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Texas Jail Project saw a lot of action in 2013!

Dec 30th, 2013 | Category: TJP Newsletter

Happy new year from Texas Jail Project, and remember: this is your last chance to make a tax-deductible donation in 2013!

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           A family photo of Edwinta Deckard, who died in the      
County Jail at the age of 53.                

Texas Jail Project

Edwinta Deckard’s death* is the kind of tragedy that is happening in our county jails at a shocking rate: see the total number for this year on our website
To prevent these tragedies, we provide information and support, and this week, Alana in Houston sent us $20 to thank us for that support, saying:
“I don’t know if you remember me but my son was almost killed by neglect of Harris County Jail doctor and guards. They neglected his medical care after he had a major head injury. You published his story in May 2013. Somehow he made it out of there alive (thanks to you & others who fought for him).
I never realized how sadistic jailers and jail doctors could be, and I’m thankful that you were there for me and my son when we needed you. I just made a donation to TJP and you’ll forever be in my heart and I hope to be able to donate more later. Keep up the good work, obviously we need you!”
Texas Jail Project (TJP) relies on these public donations, but few people make them and now, at the end of 2013, we very much need yours, no matter how little. We are a nonprofit 501(c)(3) under the name Jail Project of Texas, and you can donate or get our address by clicking here.

2013 brought achievements and recognition of our important work, including:

  1. TJP’s letter writing campaign to persuade the Texas Commission on Jail Standards to reconsider the amendment of a standard for holding cells; TCJS responded by pulling the standard for reevaluation.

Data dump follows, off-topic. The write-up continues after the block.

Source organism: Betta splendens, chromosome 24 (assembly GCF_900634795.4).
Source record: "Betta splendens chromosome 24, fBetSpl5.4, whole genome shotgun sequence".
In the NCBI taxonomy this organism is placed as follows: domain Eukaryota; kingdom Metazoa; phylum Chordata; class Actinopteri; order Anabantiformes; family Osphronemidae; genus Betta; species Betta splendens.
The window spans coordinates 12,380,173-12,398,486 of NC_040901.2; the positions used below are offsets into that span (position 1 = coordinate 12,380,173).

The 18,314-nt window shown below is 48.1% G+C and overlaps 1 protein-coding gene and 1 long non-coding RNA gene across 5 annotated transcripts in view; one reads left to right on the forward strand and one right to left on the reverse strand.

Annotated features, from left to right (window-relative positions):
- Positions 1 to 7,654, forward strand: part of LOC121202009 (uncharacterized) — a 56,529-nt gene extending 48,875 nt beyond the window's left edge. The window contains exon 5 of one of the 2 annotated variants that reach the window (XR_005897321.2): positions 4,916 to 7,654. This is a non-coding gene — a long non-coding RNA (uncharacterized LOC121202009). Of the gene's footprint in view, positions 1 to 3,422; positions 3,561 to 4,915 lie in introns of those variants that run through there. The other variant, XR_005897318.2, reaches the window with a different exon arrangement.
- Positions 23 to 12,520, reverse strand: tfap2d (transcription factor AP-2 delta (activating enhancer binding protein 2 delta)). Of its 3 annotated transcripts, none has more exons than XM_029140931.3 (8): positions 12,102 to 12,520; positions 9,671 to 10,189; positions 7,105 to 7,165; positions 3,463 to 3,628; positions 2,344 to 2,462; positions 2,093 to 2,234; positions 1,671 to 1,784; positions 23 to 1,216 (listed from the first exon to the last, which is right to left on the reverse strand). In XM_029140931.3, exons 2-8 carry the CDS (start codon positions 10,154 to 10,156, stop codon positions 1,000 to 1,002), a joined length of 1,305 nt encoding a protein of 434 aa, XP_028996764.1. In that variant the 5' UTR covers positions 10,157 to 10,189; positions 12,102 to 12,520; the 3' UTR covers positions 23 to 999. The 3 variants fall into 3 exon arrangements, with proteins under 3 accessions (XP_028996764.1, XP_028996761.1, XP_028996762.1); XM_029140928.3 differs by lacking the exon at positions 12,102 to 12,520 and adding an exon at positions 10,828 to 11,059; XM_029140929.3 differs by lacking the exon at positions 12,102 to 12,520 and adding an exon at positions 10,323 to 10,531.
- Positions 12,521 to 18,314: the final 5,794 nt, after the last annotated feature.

2. Director Diana Claitor attended an invitation-only forum in Washington, D.C. about pretrial services for county jails. The sponsoring foundation is considering TJP for funding; TJP has begun to collect stories and information about the effects of unlimited pretrial detention on families and communities.
  3. An RN in charge of medical services at her mid-sized county jail contacted us to describe how she uses our website to train medical staff and then wrote a powerful educational essay, Texas County Jail Nurse Speaks Out!, for our website.
  4. TJP’s website saw more than 30% growth in traffic, with more than 68,000 individual visitors using the website for information and support; the use of the Spanish language translation button increased by some 400%!
  5. Due to repeated reports of poor treatment of mentally ill inmates in our county jails, TJP has formed an advisory committee to evaluate which jails restrict medications and whether solitary confinement is used as a solution to the very real problems faced by jails with limited money and staffing. Our committee includes an analyst from the National Association of Mental Illness, a state district judge, and others; UT law student volunteers will aid with research.

*The eyewitness account of Edwinta’s last hours:  Nightmare memory for eyewitness. As of last week, Ms. Deckard’s family has filed a $30 million dollar federal lawsuit against Nacogdoches County.

SPECIAL THANKS TO OUR AWESOME HELPERS–for many hours of strategizing, writing, and editing by Kinnu Gundu of Houston and Matt Simpson of Austin. The “Jump in & Help When Needed” award is shared by Bobby Lindsey of Seadrift, Maria Anna Esparza of Comal County, and Austinites Erica Gammill and Virginia Raymond. We are grateful for creative input from new website administrator Iris Borsegui, along with others who have assisted with grant writing and research.


Contact Us:
Email is the fastest way to reach us: help@texasjailproject.org
You can also leave a message at: (512) 597-8746

About Us:
Four women formed Texas Jail Project in 2006 to call attention to the widespread abuse and neglect of some 67,000 women and men in approximately 247 county facilities in Texas.
in the average local jail, more than 60% of the people being held are pre-trial detainees–not yet convicted–and many of those are people with mental disorders and/or addiction issues. TJP helps families report problems to the right people to get action; we collect inmates’ stories, and we provide information to lawmen and lawmakers about the issues of importance to people incarcerated in county jails. Texas Jail Project has now joined a national campaign to reform the use of unlimited pretrial detention and to generate interest in pretrial services and jail diversion in Texas, which lags behind other states in both those areas.

TJP is a nonprofit organization supported by public donations. Our official name with the Texas Secretary of State and the IRS is Jail Project of Texas.

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